So what: Before the market lost its mind over fears of China's market crashing, Southern announced that it would be purchasing AGL Resources in a $66-per-share cash deal. Southern will also assume all of AGL's debt, so the total enterprise value for this deal comes in at around $12 billion.
With AGL as part of the Southern Company mix, it will make it the nation's second-largest utility provider in terms of customers served. What is probably more important to the company's long-term vision, though, is that the deal further increases the combined company's regulated utility business as well as makes it more tied to natural gas use. Adding AGL to Southern's portfolio gives it almost $50 billion in regulated base rate revenue, and its consumption and throughput volume of natural gas will climb to 1.5 trillion cubic feet per year, which should give the company some pretty strong purchasing power if it wanted to sign some longer-term supply contracts.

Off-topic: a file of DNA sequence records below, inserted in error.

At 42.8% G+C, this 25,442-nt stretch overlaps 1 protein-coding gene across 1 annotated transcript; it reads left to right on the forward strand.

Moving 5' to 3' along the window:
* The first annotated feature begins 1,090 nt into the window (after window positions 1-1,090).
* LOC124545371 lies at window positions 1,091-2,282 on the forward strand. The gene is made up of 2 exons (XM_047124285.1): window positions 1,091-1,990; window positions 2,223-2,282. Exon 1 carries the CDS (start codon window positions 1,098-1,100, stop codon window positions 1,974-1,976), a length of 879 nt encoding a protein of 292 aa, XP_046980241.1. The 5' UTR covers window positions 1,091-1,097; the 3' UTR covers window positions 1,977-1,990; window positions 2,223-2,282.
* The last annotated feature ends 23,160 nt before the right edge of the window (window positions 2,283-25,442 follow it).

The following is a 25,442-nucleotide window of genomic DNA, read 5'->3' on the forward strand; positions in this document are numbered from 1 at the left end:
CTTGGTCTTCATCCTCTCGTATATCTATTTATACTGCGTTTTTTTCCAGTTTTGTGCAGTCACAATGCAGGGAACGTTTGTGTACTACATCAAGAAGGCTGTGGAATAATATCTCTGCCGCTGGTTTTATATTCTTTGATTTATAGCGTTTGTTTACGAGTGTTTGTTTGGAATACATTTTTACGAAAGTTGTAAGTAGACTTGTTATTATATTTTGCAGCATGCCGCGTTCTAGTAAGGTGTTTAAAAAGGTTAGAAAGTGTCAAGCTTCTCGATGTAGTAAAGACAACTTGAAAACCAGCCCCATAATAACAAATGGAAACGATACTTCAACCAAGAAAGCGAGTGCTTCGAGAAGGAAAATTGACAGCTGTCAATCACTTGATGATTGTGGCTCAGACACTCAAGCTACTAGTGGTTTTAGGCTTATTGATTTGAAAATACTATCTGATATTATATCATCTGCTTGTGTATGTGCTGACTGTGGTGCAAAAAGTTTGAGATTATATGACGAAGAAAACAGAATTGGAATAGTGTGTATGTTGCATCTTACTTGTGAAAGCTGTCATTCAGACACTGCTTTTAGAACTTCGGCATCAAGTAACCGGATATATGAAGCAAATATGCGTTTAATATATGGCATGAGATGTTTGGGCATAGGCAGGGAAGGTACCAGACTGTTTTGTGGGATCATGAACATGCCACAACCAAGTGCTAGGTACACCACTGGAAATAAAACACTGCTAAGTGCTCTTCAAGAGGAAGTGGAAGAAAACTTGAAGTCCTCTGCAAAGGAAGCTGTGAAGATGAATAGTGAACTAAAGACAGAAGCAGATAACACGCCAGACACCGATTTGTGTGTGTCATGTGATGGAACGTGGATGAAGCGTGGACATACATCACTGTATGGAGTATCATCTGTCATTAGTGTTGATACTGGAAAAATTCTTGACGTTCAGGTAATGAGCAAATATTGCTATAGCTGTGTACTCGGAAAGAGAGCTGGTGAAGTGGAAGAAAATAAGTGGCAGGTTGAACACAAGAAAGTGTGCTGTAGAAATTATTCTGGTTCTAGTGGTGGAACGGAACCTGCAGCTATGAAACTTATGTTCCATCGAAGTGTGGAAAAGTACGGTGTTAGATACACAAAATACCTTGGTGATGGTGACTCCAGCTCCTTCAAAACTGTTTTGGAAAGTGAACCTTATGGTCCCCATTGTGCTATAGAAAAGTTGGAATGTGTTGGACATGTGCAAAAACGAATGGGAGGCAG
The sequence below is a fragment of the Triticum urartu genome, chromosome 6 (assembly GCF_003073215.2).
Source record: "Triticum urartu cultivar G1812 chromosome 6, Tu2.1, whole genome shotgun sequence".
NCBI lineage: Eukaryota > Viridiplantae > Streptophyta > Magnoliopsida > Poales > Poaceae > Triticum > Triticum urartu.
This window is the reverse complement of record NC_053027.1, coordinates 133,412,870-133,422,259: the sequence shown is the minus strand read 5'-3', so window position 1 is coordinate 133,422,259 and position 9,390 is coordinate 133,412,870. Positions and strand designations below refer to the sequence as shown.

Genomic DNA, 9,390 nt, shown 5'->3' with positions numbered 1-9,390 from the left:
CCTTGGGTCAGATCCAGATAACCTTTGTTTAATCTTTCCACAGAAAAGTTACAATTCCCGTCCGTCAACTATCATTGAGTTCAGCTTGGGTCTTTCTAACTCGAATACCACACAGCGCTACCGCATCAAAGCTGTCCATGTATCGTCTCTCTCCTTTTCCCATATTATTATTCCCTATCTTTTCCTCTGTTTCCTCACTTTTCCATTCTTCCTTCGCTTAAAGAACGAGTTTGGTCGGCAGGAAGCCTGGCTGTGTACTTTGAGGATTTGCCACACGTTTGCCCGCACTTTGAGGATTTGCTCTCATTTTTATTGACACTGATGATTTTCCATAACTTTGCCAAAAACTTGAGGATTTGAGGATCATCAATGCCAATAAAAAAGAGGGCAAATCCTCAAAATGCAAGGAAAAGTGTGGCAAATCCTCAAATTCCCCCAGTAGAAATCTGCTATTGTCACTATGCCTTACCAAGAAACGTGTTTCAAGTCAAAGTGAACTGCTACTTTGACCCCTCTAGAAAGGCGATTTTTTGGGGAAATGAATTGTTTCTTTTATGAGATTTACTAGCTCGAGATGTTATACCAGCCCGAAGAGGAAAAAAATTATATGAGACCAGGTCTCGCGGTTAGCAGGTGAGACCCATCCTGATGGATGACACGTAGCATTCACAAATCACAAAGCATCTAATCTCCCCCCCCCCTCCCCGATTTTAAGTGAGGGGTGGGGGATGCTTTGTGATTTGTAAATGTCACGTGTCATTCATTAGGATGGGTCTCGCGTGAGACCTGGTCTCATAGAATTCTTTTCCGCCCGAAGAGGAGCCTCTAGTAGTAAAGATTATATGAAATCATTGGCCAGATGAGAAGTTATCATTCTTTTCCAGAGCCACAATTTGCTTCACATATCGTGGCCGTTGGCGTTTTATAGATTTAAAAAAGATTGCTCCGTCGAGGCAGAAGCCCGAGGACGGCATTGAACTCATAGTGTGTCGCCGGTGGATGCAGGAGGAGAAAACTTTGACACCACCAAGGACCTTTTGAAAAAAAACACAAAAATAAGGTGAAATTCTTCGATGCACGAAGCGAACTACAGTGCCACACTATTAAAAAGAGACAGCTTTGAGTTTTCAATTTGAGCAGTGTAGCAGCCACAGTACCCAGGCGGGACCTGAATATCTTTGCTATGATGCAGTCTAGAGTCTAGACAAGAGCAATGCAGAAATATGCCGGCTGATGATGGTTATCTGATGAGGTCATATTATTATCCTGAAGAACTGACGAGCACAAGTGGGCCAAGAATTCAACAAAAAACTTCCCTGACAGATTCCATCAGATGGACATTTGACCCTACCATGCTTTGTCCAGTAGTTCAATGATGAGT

Now what: For shareholders of AGL Resources, there isn't much more this stock can do. Since it's an all-cash deal, investors won't be getting shares of Southern, and the deal itself isn't expected to close until the second half of 2016. So there is no real reason to buy shares on this news. Investors may wish to hold on a while longer to get a couple more dividend checks, but with shares trading very close to the intended purchase price, there isn't much upside in this stock for the next year or so.
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